What is it?

Pinterest is a social media network with a large focus on the visual presentation of content. You can 'pin' links, pictures, and videos to 'boards' to curate different collections of pins on different topics. Pinterest currently has around 70 million users worldwide and has a very active core user base. What sets Pinterest apart from other social networks and social bookmarking sites, is that Pinterest can be classified as an "aspirational social network" where people pin things they hope one day to own, see, do, accomplish, or understand.

While this might make Pinterest sound as a network that's only useful to people planning their wedding, their dream vacation, or their next season's wardrobe, there are actually far more uses for Pinterest. Authors often use it to create inspiration boards for their worlds or their characters. Artists use it to showcase their work, collect inspirations or develop a concept for a particular work. And school teachers create boards to plan class curricula or projects. So there's a large variety of uses for Pinterest imaginable.

What can it do for me?

Pinterest can also be of use in an academic environment, both in the classroom and in research. In the classroom it can be used to teach students curation skills, or to allow them to collaborate on a project with a lot of visual components. In research its use seems most powerful for science communication purposes, such as this account which curates information, articles, etc. about the Social Sciences or more visually focused fields of study such as art history. But it can also be used to digitise on the fly when doing fieldwork.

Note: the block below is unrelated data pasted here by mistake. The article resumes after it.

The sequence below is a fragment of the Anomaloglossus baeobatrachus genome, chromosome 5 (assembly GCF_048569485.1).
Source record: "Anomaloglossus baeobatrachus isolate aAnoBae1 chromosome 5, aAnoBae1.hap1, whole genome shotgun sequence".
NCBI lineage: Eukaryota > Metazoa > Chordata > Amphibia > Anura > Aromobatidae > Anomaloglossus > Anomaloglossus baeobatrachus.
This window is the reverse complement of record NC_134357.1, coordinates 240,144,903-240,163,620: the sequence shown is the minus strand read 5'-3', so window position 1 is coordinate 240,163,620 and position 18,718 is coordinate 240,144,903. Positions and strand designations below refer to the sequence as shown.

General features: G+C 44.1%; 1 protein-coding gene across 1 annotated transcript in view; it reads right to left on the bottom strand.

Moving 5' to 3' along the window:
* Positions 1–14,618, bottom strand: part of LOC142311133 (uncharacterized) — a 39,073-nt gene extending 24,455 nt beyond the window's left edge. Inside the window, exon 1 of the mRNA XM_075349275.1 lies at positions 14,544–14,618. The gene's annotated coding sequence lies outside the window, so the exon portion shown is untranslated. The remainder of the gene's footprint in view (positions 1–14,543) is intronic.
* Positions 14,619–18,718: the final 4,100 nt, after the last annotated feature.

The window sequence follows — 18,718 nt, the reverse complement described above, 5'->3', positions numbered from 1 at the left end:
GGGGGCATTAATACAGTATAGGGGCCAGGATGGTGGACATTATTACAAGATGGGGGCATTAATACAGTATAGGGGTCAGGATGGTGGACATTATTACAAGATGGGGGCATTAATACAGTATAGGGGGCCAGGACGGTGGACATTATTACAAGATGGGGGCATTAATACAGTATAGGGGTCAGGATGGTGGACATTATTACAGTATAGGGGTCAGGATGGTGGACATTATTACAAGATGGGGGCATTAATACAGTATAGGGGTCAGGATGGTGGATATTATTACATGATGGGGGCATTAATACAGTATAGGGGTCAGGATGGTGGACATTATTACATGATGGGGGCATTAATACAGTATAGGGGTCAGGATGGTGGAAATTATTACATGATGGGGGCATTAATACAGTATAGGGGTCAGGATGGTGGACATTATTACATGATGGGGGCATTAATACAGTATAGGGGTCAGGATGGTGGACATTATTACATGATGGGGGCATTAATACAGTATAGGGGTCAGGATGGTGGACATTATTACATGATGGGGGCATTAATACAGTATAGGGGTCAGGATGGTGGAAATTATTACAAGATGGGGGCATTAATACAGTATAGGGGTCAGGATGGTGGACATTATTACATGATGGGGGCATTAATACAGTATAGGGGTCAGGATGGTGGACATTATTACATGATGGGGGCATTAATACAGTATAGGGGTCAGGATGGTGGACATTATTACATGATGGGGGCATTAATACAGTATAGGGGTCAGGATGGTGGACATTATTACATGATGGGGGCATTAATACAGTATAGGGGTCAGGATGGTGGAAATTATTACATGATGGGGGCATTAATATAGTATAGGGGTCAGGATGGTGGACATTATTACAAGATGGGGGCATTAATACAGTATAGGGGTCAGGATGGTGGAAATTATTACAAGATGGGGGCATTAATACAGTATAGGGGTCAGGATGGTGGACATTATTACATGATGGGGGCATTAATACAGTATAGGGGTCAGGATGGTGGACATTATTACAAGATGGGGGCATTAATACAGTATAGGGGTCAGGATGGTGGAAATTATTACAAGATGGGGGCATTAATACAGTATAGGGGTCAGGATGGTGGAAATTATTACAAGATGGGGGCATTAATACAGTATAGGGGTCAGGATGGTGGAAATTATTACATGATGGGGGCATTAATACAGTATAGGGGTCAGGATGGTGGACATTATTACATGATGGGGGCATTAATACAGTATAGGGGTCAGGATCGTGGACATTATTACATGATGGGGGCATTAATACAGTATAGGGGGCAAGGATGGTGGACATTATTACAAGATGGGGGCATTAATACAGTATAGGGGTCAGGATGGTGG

Privacy issues?

Beyond the usual caveats, Pinterest doesn't seem to have major privacy concerns attached.

Pros & Cons


  • Pinterest reaches a different audience;
  • Pinterest is a powerful tool for sharing visual content;
  • Altmetric.com tracks mentions of research in pins.


  • Pinterest is of limited use for text-heavy posts, such as this board from academic publisher Wiley demonstrates;
  • The learning curve and time investment, at least to first get your boards organised, might be considerable.

Who in Leiden?

Miko Flohr (Institute for History)
Leonor Veiga (Centre for the Arts in Society)
Sexy Codicology (Marjolein de Vos and Giulio Menna)
Leiden University
Leiden University Library (UBL)